In March, researchers from Temple University (TU) and the University of Delaware (UD) published results of a study in The Journal of Biological Chemistry explaining the mechanism the drug fucoidan uses to promote blood clotting. Fucoidan, a drug currently in clinical trials, is a carbohydrate (sulfated polysaccharide) derived from brown seaweed. The lead investigator of the study was Satya P. Kunapuli, PhD, director of TU’s Sol Sherry Thrombosis Research Center in Philadelphia.
Normally, platelets in the blood work cooperatively with a series of clotting factors to form a clot and reinforce it. However, in people with bleeding disorders the process is disrupted. “When a blood vessel is injured in a person with hemophilia, the platelets, the ‘policemen’ that are the first to respond, are fine, but some of the clotting factors are either missing or mutated,” explains Ulhas Naik, PhD, professor of biological sciences at UD and director of the Delaware Cardiovascular Research Center. He was a co-author of the study. “Without these clotting factors, the platelets can still form a plug to stop the bleeding, but it takes longer to build and is not as strong.”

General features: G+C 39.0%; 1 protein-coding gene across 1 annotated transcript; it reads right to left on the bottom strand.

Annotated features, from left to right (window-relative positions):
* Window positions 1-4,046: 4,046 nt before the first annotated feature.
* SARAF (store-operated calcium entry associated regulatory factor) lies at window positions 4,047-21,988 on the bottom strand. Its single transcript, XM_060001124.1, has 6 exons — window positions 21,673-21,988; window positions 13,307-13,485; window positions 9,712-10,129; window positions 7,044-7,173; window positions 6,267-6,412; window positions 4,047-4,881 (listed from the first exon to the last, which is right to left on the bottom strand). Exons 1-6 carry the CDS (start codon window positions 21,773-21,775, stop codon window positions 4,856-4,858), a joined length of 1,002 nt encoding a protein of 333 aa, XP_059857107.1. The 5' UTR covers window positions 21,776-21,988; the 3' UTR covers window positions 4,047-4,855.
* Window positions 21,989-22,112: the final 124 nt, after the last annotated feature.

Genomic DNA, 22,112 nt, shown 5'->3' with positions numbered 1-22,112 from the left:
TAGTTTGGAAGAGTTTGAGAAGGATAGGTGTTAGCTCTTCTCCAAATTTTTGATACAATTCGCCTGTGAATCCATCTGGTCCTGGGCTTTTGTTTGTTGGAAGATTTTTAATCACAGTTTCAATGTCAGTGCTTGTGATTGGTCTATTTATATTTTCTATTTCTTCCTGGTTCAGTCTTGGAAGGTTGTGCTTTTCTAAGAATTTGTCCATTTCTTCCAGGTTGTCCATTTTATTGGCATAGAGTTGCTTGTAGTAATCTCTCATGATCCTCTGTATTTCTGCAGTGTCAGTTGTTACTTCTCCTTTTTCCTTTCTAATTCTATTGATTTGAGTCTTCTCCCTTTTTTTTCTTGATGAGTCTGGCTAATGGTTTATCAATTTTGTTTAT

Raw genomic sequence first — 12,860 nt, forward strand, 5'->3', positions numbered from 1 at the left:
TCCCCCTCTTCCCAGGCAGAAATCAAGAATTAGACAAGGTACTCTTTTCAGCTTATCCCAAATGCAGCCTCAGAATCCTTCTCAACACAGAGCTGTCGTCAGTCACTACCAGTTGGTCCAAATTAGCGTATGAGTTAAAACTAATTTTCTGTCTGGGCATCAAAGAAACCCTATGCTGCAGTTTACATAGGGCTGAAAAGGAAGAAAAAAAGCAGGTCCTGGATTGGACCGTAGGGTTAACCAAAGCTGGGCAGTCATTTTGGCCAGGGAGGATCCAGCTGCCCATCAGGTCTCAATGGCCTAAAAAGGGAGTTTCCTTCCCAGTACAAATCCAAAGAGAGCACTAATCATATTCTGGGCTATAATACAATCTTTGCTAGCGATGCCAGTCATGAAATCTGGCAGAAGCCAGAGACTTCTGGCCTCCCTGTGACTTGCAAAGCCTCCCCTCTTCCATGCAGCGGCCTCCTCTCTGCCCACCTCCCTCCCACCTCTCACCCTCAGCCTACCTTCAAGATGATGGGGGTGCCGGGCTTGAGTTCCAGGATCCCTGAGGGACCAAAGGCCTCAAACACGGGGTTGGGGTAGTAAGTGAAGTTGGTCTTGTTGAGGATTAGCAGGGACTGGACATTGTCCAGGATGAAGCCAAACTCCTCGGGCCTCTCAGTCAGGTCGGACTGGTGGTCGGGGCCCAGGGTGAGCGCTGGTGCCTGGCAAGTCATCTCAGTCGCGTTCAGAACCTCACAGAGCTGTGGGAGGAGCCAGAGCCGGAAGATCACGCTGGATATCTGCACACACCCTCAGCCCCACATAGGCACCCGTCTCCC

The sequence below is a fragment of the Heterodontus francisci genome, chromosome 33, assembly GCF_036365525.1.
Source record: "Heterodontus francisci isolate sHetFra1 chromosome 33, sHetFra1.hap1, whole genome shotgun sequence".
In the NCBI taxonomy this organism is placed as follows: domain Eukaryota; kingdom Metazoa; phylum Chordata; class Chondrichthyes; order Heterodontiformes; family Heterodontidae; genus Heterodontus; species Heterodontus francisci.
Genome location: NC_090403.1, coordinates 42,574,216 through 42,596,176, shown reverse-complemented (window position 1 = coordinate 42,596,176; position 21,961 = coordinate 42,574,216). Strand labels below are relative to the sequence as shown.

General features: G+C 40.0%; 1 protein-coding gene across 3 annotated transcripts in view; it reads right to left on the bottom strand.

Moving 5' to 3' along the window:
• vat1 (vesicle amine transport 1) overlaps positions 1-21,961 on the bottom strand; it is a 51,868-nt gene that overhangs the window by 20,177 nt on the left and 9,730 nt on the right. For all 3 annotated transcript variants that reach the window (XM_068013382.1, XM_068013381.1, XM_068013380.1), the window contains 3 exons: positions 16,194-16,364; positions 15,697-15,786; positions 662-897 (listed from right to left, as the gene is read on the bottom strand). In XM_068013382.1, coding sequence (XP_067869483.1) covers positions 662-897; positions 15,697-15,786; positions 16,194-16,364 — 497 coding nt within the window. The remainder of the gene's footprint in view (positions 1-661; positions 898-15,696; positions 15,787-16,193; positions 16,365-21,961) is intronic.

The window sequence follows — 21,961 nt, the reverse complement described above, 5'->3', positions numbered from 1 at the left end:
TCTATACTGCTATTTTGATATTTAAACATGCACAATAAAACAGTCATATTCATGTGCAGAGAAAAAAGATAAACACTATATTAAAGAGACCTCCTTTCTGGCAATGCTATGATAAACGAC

Using mice, Kunapuli, Naik and colleagues confirmed that fucoidan works by activating platelets, not by replacing or stimulating specific clotting factors. The researchers discovered the mechanism it uses to accomplish this--the so-called “C-type lectin-like receptor 2 (CLEC-2).” Fucoidan binds to platelets via CLEC-2, activating them and enhancing their ability to form and retain clots. This pathway could offer an alternative to increasing particular factor levels through traditional factor replacement. Interestingly, snake venom also activates CLEC-2. A bite from a venomous snake triggers the enhanced platelet activity. The resulting clots that form help incapacitate the snake’s prey.
The authors warned investigators to avoid using the drug in nonhemophilic subjects. “Thus, it’s important in clinical trials that this drug not be given to control subjects because, for them, it may cause unwanted platelet activation and, thus, clot formation,” said Naik.
The study, “Fucoidan Is a Novel Platelet Agonist for the C-type Lectin-like Receptor 2 (CLEC-2),” was published in The Journal of Biological Chemistry on March 15, 2013.
Source: University of Delaware (UDaily), April 2, 2013